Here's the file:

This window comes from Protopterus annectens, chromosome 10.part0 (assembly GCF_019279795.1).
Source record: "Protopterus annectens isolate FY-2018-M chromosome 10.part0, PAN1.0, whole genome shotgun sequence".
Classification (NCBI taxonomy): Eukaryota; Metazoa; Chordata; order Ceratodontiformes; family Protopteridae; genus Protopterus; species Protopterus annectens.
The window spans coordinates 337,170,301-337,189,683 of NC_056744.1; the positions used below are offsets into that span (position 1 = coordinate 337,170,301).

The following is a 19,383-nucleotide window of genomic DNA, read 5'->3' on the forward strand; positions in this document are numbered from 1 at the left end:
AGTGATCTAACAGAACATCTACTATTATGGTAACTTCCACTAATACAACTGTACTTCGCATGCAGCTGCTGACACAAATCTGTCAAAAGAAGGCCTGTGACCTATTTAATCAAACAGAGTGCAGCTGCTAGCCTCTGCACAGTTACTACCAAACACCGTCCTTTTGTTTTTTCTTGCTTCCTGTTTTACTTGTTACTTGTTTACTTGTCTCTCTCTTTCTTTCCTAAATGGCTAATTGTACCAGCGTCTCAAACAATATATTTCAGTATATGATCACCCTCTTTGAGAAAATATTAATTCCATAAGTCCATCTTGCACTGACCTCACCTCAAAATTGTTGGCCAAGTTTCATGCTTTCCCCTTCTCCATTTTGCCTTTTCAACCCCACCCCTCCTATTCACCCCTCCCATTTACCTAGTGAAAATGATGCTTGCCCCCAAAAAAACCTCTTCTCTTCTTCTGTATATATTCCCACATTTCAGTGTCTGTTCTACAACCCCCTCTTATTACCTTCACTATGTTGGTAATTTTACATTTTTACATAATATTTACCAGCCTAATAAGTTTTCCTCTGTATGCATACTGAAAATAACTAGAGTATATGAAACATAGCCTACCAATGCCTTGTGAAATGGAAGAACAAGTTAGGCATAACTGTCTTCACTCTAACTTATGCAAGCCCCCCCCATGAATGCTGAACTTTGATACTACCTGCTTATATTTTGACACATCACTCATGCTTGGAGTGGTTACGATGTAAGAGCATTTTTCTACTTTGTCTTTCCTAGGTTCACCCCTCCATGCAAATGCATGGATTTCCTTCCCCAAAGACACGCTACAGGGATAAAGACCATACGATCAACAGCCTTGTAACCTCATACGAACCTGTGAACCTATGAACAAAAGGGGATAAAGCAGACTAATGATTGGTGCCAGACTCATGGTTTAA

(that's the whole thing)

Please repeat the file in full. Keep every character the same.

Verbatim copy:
This window comes from Protopterus annectens, chromosome 10.part0 (assembly GCF_019279795.1).
Source record: "Protopterus annectens isolate FY-2018-M chromosome 10.part0, PAN1.0, whole genome shotgun sequence".
Classification (NCBI taxonomy): Eukaryota; Metazoa; Chordata; order Ceratodontiformes; family Protopteridae; genus Protopterus; species Protopterus annectens.
The window spans coordinates 337,170,301-337,189,683 of NC_056744.1; the positions used below are offsets into that span (position 1 = coordinate 337,170,301).

The following is a 19,383-nucleotide window of genomic DNA, read 5'->3' on the forward strand; positions in this document are numbered from 1 at the left end:
AGTGATCTAACAGAACATCTACTATTATGGTAACTTCCACTAATACAACTGTACTTCGCATGCAGCTGCTGACACAAATCTGTCAAAAGAAGGCCTGTGACCTATTTAATCAAACAGAGTGCAGCTGCTAGCCTCTGCACAGTTACTACCAAACACCGTCCTTTTGTTTTTTCTTGCTTCCTGTTTTACTTGTTACTTGTTTACTTGTCTCTCTCTTTCTTTCCTAAATGGCTAATTGTACCAGCGTCTCAAACAATATATTTCAGTATATGATCACCCTCTTTGAGAAAATATTAATTCCATAAGTCCATCTTGCACTGACCTCACCTCAAAATTGTTGGCCAAGTTTCATGCTTTCCCCTTCTCCATTTTGCCTTTTCAACCCCACCCCTCCTATTCACCCCTCCCATTTACCTAGTGAAAATGATGCTTGCCCCCAAAAAAACCTCTTCTCTTCTTCTGTATATATTCCCACATTTCAGTGTCTGTTCTACAACCCCCTCTTATTACCTTCACTATGTTGGTAATTTTACATTTTTACATAATATTTACCAGCCTAATAAGTTTTCCTCTGTATGCATACTGAAAATAACTAGAGTATATGAAACATAGCCTACCAATGCCTTGTGAAATGGAAGAACAAGTTAGGCATAACTGTCTTCACTCTAACTTATGCAAGCCCCCCCCATGAATGCTGAACTTTGATACTACCTGCTTATATTTTGACACATCACTCATGCTTGGAGTGGTTACGATGTAAGAGCATTTTTCTACTTTGTCTTTCCTAGGTTCACCCCTCCATGCAAATGCATGGATTTCCTTCCCCAAAGACACGCTACAGGGATAAAGACCATACGATCAACAGCCTTGTAACCTCATACGAACCTGTGAACCTATGAACAAAAGGGGATAAAGCAGACTAATGATTGGTGCCAGACTCATGGTTTAA